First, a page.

There were plenty of important statements from Pope Francis during his recent three-day trip to Palestine and Israel—including a plea for "justice," a traditional call for peace, and a reference to the "State of Palestine"—but at the end of the day it was all about the photo-ops.
The pope's visit was carefully orchestrated—shaped not only by security concerns, but by his insistence on avoiding Israeli checkpoints. U.S. and other official visitors often work diligently to avoid having to see—or be photographed seeing—the hundreds of Israeli checkpoints or the Apartheid Wall that snakes through the West Bank, separating Palestinians from their land and dividing the area into tiny non-contiguous pieces of territory.
But Pope Francis' complicated logistics were not aimed at pretending not to see, but at refusing to acknowledge Israeli power and control over the Palestinian territories. Instead of crossing into the West Bank through the Israeli military-controlled Allenby Bridge, for example, his helicopter flew from Jordan to land directly in Bethlehem, in the West Bank. He said Mass at Manger Square, but what got all the international attention were his meetings with Palestinian refugees, his visit with kids at the Dheisheh refugee camp, and his unexpected invitation to Palestinian Authority President Mahmoud Abbas and Israeli President Shimon Peres for a "prayer summit meeting" at the Vatican.
But by far the most lasting image of the trip was the popemobile's seemingly unscripted halt in Bethlehem. For days, Bethlehem's kids had fought a running battle with Israeli troops—not with stones, but with spray paint. Each day, the troops whitewashed the graffiti that covers the Apartheid Wall, which in that area separates Bethlehem from Jerusalem. Each night, the Palestinian kids would return to recreate their art.
This time, the kids won. When the pope drove by, he read "Apartheid Wall" and "Bethlehem is like the Warsaw Ghetto" on the 24-foot-high cement panels that make up the wall. He got out, walked to the wall, leaned his face against it, and prayed. The photo, splashed across the front pages of the New York Times, the Washington Post, and probably most of the daily newspapers in the world, remains the main take-away of the papal visit.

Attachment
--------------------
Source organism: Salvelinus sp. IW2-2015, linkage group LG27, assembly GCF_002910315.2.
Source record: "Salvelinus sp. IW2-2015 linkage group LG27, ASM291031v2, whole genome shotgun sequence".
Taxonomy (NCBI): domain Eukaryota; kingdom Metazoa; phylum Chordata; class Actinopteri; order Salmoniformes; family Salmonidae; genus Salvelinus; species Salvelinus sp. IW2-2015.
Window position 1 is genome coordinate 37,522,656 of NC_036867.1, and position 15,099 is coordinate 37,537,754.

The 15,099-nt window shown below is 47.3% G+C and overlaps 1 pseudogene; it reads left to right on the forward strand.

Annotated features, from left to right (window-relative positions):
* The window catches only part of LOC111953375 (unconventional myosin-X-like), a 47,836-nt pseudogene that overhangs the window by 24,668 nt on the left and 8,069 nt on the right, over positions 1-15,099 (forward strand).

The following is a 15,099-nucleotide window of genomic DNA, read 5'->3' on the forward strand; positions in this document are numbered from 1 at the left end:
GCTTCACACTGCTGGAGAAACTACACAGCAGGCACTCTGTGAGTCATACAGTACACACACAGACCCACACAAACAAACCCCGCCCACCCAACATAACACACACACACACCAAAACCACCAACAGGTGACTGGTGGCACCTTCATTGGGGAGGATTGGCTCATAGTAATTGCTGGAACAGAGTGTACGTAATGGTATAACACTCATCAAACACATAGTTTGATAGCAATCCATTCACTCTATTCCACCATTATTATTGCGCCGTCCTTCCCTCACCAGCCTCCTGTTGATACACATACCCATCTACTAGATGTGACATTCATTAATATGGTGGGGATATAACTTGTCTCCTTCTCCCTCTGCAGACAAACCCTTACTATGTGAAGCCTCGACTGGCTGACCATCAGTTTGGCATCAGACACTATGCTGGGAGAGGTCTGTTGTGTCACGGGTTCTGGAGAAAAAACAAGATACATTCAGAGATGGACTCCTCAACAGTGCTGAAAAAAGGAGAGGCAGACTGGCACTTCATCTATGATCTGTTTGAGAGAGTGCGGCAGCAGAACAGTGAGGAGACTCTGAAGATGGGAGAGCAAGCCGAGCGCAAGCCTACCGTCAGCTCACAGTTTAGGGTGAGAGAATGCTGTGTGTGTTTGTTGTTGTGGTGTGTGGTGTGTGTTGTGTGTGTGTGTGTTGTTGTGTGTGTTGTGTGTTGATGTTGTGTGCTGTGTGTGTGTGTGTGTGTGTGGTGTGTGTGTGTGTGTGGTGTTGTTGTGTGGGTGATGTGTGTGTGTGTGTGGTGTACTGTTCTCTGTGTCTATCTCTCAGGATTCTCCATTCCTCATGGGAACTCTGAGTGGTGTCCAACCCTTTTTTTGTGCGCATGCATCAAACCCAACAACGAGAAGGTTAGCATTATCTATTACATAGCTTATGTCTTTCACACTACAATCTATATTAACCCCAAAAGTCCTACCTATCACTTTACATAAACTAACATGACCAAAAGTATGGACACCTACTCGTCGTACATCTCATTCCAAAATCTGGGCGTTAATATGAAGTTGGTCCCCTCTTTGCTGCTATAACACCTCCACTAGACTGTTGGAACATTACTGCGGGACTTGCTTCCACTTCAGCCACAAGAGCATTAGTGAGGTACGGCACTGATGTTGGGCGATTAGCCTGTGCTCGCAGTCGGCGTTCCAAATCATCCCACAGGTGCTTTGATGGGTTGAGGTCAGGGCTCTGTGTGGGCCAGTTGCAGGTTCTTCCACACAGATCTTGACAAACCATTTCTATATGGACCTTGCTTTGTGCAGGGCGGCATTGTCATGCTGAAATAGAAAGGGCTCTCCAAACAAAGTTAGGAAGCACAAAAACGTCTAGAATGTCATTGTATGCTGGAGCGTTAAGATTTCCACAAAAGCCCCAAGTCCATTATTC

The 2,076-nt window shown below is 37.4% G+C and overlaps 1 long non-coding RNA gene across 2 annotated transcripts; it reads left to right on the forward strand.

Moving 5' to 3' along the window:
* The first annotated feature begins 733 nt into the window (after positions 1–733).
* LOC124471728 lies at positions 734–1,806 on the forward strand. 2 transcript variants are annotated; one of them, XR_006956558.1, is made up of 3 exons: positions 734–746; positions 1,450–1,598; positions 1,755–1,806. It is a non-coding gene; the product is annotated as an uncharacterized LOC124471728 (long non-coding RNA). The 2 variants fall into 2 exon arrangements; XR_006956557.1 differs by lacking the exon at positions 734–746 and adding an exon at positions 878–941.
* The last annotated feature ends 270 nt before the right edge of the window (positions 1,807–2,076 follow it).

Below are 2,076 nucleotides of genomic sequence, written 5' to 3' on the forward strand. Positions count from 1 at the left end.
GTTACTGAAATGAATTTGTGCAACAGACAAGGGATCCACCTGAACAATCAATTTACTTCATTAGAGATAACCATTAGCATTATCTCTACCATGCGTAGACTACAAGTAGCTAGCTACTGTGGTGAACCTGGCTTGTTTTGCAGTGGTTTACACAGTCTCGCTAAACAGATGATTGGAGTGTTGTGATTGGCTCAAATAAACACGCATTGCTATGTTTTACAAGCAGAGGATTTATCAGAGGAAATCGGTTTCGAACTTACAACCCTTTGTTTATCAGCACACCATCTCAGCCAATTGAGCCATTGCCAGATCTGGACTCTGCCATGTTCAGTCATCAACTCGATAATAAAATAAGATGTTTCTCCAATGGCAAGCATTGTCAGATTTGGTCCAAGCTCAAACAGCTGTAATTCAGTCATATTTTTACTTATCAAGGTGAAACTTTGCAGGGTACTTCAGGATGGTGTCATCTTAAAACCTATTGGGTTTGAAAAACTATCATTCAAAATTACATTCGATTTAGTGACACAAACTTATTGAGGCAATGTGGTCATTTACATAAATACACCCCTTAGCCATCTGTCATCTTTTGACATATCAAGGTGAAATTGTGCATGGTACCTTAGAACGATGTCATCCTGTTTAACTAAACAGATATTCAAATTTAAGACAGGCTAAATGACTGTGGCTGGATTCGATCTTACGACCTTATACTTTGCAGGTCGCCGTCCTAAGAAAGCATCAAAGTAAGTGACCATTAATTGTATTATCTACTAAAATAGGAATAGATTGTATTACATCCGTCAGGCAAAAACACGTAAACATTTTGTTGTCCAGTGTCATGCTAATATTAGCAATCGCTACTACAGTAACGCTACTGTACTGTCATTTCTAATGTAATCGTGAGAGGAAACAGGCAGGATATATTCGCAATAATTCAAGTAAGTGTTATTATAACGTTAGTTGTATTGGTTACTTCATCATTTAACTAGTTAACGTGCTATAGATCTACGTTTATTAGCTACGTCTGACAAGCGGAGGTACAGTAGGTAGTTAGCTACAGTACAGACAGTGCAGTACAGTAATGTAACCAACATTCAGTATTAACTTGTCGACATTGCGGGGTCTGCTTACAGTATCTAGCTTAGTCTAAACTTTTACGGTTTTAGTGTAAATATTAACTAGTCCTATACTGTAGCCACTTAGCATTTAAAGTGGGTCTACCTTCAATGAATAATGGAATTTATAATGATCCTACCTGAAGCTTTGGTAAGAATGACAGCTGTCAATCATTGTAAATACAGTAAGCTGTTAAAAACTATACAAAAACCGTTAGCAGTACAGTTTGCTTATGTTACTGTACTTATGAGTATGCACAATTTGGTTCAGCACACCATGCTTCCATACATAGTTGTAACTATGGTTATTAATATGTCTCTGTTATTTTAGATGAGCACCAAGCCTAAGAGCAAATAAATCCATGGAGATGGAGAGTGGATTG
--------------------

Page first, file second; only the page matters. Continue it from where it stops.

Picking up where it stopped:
Not surprisingly, Israel tried to "balance" the pope's trip, insisting on visits to the Yad Vashem Holocaust museum and the memorial to Israeli victims of terrorism. But, as Palestinian lawyer and longtime analyst Diana Buttu pointed out in the New York Times, those sites are monuments to Israel's past, required by diplomatic protocol for every official visitor to Israel. The Apartheid Wall, on the other hand, "is ongoing, something that Palestinians live with everyday," she said. "I think he really displayed compassion in visiting the Wall and really understanding what people are living under."
The one part of the pope's Israeli itinerary that stood out was the requisite visit and wreath-laying at the grave of Theodore Herzl, the late 19th-century founder of modern Zionism credited with the idea of creating a separate state for European Jews. What if the pope's advisers had provided him with some of Herzl's own language to cite?
Perhaps a line or two from Herzl's letters to the infamous British colonialist Cecil Rhodes, who conquered much of Africa for the British crown, might have been appropriate. "You are being invited to help make history," Herzl wrote to Rhodes. "It doesn't involve Africa, but a piece of Asia Minor; not Englishmen but Jews. ... How, then, do I happen to turn to you since this is an out-of-the-way matter for you? How indeed? Because it is something colonial. ... I want you to...put the stamp of your authority on the Zionist plan."
Maybe next trip.